3. 3. Mendellian Genetics
    4. 4. MendellianGeneticsGregor Mendel + his pea plantsAlleles + traitsDominant, recessive, +codominantHeterozygous + homozygousPhenotype + genotype
    5. 5. Gregor Mendel + His Work• 1800‘s monk
    6. 6. Gregor Mendel + His Work• 1800‘s monk• Systematically bredpea plants
    7. 7. Gregor Mendel + His Work• 1800‘s monk• Systematically bredpea plants
    8. 8. Gregor Mendel + His Work• 1800‘s monk• Systematically bredpea plants
    9. 9. Gregor Mendel + His Work• 1800‘s monk• Systematically bredpea plants
    10. 10. Gregor Mendel + His Work• 1800‘s monk• Systematically bredpea plants• Identified patterns inoffspring
    11. 11. Gregor Mendel + His Work• 1800‘s monk• Systematically bredpea plants• Identified patterns inoffspring• Developed Law ofSegregation and Lawof IndependentAssortment
    12. 12. Gregor Mendel + His Work• 1800‘s monk• Systematically bredpea plants• Identified patterns inoffspring• Developed Law ofSegregation and Lawof IndependentAssortment
    13. 13. Inheritance Patterns
    14. 14. Dominant +RecessiveTraitsAlleles, chromosomes, + lociTraits + characteristicsDominant vs recessiveHeterozygous + homozygousMonohybrid cross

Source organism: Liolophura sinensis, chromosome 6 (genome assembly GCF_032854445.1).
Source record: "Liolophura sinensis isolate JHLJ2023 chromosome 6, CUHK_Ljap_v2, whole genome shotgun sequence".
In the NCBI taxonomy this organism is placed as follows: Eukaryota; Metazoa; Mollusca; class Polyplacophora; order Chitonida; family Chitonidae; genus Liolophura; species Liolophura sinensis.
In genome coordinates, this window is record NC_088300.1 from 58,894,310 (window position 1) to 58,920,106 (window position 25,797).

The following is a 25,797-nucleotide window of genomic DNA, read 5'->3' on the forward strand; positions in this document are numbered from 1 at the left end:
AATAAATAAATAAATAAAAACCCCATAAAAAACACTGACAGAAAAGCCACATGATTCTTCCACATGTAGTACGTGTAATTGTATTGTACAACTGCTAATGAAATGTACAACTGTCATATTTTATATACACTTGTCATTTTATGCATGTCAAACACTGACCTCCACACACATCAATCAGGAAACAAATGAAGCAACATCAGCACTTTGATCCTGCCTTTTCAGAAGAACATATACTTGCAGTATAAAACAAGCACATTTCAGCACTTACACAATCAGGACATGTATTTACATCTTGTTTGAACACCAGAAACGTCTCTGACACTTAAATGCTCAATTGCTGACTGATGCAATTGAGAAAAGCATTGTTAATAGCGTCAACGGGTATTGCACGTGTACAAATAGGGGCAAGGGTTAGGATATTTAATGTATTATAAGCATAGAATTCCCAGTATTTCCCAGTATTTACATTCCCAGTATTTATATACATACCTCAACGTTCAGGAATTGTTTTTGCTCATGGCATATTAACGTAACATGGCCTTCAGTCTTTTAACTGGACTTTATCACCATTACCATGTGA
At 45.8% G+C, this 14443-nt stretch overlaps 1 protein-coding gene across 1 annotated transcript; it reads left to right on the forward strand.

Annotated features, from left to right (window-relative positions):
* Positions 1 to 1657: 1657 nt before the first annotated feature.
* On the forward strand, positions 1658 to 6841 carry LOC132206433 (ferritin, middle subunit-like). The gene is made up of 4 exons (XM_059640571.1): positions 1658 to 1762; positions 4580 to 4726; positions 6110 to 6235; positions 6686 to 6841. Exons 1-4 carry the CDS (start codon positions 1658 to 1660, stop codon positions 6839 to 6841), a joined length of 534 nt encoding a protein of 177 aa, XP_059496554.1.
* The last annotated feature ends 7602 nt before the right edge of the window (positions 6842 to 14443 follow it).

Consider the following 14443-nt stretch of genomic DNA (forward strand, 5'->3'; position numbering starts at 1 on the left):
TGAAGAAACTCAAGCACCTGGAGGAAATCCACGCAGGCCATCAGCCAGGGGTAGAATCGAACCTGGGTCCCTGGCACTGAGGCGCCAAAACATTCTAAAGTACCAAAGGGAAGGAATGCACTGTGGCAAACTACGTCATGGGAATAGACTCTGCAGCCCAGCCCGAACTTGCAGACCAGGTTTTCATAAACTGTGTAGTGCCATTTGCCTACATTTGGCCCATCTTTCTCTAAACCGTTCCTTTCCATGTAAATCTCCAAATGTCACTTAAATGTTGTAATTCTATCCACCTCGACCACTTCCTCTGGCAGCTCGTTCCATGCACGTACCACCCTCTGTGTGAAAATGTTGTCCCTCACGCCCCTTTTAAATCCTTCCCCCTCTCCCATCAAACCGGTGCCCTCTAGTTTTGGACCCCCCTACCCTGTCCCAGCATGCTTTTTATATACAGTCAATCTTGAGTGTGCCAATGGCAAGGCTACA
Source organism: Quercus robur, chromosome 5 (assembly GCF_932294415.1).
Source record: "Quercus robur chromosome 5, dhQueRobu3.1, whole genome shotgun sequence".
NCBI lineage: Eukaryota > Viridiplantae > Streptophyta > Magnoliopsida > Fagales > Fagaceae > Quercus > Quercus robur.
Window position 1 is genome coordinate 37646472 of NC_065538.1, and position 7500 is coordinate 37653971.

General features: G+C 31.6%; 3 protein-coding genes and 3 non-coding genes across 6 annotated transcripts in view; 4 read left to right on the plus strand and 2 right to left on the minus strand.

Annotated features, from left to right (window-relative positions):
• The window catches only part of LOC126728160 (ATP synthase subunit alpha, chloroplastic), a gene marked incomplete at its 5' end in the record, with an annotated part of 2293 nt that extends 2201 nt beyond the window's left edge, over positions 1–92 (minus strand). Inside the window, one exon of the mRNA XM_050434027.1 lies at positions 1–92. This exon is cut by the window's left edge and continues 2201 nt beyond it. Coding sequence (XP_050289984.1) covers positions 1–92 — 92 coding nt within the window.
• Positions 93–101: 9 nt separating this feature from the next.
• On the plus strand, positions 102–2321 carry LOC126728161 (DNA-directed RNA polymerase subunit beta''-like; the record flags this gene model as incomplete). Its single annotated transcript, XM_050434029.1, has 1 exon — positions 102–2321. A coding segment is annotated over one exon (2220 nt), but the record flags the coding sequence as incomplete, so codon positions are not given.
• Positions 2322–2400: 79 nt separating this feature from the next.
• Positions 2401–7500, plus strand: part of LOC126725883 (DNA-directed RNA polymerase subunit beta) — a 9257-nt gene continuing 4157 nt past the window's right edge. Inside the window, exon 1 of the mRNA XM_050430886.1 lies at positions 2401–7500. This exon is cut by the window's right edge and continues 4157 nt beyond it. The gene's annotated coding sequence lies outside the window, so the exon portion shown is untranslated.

15. 15. Essential Vocabulary• Locus = place on achromosome where aspecific gene is found• Gene = combination ofalleles controlling atrait• Allele = one form of agene (basically, half agene)fromMom!fromDad!
    16. 16. Essential Vocabulary• Genotype = alleliccomposition• Phenotype = physicalexpression of genotype• Bb = genotype• brown eyes =phenotype
    17. 17. Dominant + Recessive Traits• Dominant = alwaysexpressed• Recessive = onlyexpressed ifhomozygous
    18. 18. Dominant + Recessive Traits• Dominant = alwaysexpressed• Recessive = onlyexpressed ifhomozygous• Homozygous = bothalleles are the same
    19. 19. Dominant + Recessive Traits• Dominant = alwaysexpressed• Recessive = onlyexpressed ifhomozygous• Homozygous = bothalleles are the same• Heterozygous =different alleles
    20. 20. Dominant + Recessive Traits• Dominant = alwaysexpressed• Recessive = onlyexpressed ifhomozygous• Homozygous = bothalleles are the same• Heterozygous =different alleles
    21. 21. Monohybrid Crosses• Show probability ofoffspring inheriting atrait• Alleles listed along x-and y-axes• Combine alleles in boxesto show possiblegenotypes• Genotypes determinephenotypes
    22. 22. Monohybrid Crosses• Show probability ofoffspring inheriting atrait• Alleles listed along x-and y-axes• Combine alleles in boxesto show possiblegenotypes• Genotypes determinephenotypes
    23. 23. Monohybrid Crosses• Show probability ofoffspring inheriting atrait• Alleles listed along x-and y-axes• Combine alleles in boxesto show possiblegenotypes• Genotypes determinephenotypes
    24. 24. Monohybrid Crosses• Show probability ofoffspring inheriting atrait• Alleles listed along x-and y-axes• Combine alleles in boxesto show possiblegenotypes• Genotypes determinephenotypes